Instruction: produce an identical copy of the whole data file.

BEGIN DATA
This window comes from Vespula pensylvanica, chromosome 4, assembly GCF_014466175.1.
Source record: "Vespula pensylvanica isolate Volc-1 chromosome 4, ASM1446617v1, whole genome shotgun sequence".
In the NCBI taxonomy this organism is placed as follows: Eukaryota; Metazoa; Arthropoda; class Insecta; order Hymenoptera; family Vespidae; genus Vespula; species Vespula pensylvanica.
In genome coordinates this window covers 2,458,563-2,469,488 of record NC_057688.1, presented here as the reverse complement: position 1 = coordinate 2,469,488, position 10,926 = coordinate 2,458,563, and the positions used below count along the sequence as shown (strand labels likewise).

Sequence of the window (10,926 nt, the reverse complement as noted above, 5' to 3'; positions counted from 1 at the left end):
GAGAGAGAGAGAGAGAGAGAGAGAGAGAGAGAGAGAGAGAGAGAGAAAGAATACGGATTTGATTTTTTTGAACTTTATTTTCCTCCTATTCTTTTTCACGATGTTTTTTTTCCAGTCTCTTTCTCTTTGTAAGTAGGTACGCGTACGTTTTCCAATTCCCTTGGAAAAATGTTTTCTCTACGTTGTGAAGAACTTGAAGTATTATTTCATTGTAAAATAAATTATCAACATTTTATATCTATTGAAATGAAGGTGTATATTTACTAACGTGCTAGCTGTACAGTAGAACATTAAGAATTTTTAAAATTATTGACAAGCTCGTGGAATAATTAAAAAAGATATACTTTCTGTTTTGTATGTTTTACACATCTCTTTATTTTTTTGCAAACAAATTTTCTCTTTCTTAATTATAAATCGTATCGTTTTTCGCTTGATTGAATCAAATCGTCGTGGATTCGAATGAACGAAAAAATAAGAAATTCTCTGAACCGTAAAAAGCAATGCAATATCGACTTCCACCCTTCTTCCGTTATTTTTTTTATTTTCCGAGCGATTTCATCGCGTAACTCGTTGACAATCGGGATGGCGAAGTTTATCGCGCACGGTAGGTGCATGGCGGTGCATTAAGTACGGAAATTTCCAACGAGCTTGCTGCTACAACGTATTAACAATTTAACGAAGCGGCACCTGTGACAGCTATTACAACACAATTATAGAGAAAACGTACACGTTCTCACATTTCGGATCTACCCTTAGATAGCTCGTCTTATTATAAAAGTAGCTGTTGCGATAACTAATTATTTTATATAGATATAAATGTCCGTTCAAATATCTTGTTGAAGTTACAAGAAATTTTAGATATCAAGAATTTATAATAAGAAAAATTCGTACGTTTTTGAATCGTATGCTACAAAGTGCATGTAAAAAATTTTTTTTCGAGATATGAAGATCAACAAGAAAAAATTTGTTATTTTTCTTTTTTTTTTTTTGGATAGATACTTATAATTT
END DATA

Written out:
This window comes from Vespula pensylvanica, chromosome 4, assembly GCF_014466175.1.
Source record: "Vespula pensylvanica isolate Volc-1 chromosome 4, ASM1446617v1, whole genome shotgun sequence".
In the NCBI taxonomy this organism is placed as follows: Eukaryota; Metazoa; Arthropoda; class Insecta; order Hymenoptera; family Vespidae; genus Vespula; species Vespula pensylvanica.
In genome coordinates this window covers 2,458,563-2,469,488 of record NC_057688.1, presented here as the reverse complement: position 1 = coordinate 2,469,488, position 10,926 = coordinate 2,458,563, and the positions used below count along the sequence as shown (strand labels likewise).

Sequence of the window (10,926 nt, the reverse complement as noted above, 5' to 3'; positions counted from 1 at the left end):
GAGAGAGAGAGAGAGAGAGAGAGAGAGAGAGAGAGAGAGAGAGAGAAAGAATACGGATTTGATTTTTTTGAACTTTATTTTCCTCCTATTCTTTTTCACGATGTTTTTTTTCCAGTCTCTTTCTCTTTGTAAGTAGGTACGCGTACGTTTTCCAATTCCCTTGGAAAAATGTTTTCTCTACGTTGTGAAGAACTTGAAGTATTATTTCATTGTAAAATAAATTATCAACATTTTATATCTATTGAAATGAAGGTGTATATTTACTAACGTGCTAGCTGTACAGTAGAACATTAAGAATTTTTAAAATTATTGACAAGCTCGTGGAATAATTAAAAAAGATATACTTTCTGTTTTGTATGTTTTACACATCTCTTTATTTTTTTGCAAACAAATTTTCTCTTTCTTAATTATAAATCGTATCGTTTTTCGCTTGATTGAATCAAATCGTCGTGGATTCGAATGAACGAAAAAATAAGAAATTCTCTGAACCGTAAAAAGCAATGCAATATCGACTTCCACCCTTCTTCCGTTATTTTTTTTATTTTCCGAGCGATTTCATCGCGTAACTCGTTGACAATCGGGATGGCGAAGTTTATCGCGCACGGTAGGTGCATGGCGGTGCATTAAGTACGGAAATTTCCAACGAGCTTGCTGCTACAACGTATTAACAATTTAACGAAGCGGCACCTGTGACAGCTATTACAACACAATTATAGAGAAAACGTACACGTTCTCACATTTCGGATCTACCCTTAGATAGCTCGTCTTATTATAAAAGTAGCTGTTGCGATAACTAATTATTTTATATAGATATAAATGTCCGTTCAAATATCTTGTTGAAGTTACAAGAAATTTTAGATATCAAGAATTTATAATAAGAAAAATTCGTACGTTTTTGAATCGTATGCTACAAAGTGCATGTAAAAAATTTTTTTTCGAGATATGAAGATCAACAAGAAAAAATTTGTTATTTTTCTTTTTTTTTTTTTGGATAGATACTTATAATTT